A Word From Verywell

Pregnancy comes with so many unknowns, and the surprises can continue up until and including during labor and delivery.

Having conversations with your healthcare provider about possible childbirth scenarios early on in the pregnancy can give you the time to start thinking about possible outcomes. This helps to avoid a situation where you’re considering the risks and benefits of a particular strategy for the first time when the decision has to be made.

And even if the fetus is in a transverse lie position throughout the pregnancy, it may help to know that when the time comes to deliver, only around 1% of babies are still in that position.

Frequently Asked Questions

  • How should a baby be positioned at 32 weeks?

    Ideally, a baby should be in the cephalic position (head down) at 32 weeks. If it is not, a doctor will examine the baby's position at around the 36 week mark and determine what should happen next to ensure a smooth delivery. Whether this involves a caesarian section will depend on the specific case.

  • How often is a baby born in the transverse position?

    Less than 1% of babies are born in the transverse position. In many cases, a doctor might recommend a caesarian delivery to ensure a more safe delivery. The risk of giving birth in the transverse lie position is greater when a baby is delivered before their due date or if twins or triplets are also born.

  • When is a caesarian section typically performed?

    A caesarian section, or C-section, is typically performed in the 39th week of gestation. This is done so that a baby is given enough time to grow and develop so that it is healthy.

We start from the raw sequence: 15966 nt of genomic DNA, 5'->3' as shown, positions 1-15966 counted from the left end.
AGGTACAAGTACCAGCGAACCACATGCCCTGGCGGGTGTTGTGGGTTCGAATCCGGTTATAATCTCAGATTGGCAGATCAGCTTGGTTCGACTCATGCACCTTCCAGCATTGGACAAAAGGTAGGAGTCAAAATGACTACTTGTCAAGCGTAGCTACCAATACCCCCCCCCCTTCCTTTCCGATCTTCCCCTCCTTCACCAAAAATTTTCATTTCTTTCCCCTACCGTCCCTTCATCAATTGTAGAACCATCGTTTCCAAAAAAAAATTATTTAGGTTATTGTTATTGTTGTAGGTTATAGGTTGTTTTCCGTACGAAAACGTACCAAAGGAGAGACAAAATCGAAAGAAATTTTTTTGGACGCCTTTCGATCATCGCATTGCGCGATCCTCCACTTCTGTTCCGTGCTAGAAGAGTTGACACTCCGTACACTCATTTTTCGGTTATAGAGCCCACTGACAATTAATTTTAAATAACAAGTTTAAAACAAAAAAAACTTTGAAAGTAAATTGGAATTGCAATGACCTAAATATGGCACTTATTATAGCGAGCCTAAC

• How do you turn a transverse baby?

    In some cases, a doctor may perform an external cephalic version (ECV) to turn a transverse baby. This involves the doctor using their hands to apply firm pressure to the abdomen so that the baby is moved into the cephalic (head-down) position. Most attempts of ECV are successful, but there is the chance that a baby can move back to its previous position; in these cases, a doctor can attempt ECV again.

11 Sources
Verywell Health uses only high-quality sources, including peer-reviewed studies, to support the facts within our articles. Read our editorial process to learn more about how we fact-check and keep our content accurate, reliable, and trustworthy.
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  6. Oyinloye OI, Okoyomo AA. Longitudinal evaluation of foetal transverse lie using ultrasonographyAfr J Reprod Health; 14(1):129-133.

  7. Nishikawa M, Sakakibara H. Effect of nursing intervention program using abdominal palpation of Leopold’s maneuvers on maternal-fetal attachmentReprod Health 2013;10 (article 12). doi.org/10.1186/1742-4755-10-12

  8. MedlinePlus. Delivery presentations.

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By Elizabeth Yuko, PhD
Elizabeth Yuko, PhD, is a bioethicist and journalist, as well as an adjunct professor of ethics at Dublin City University. She has written for publications including The New York Times, The Washington Post, The Atlantic, Rolling Stone, and more.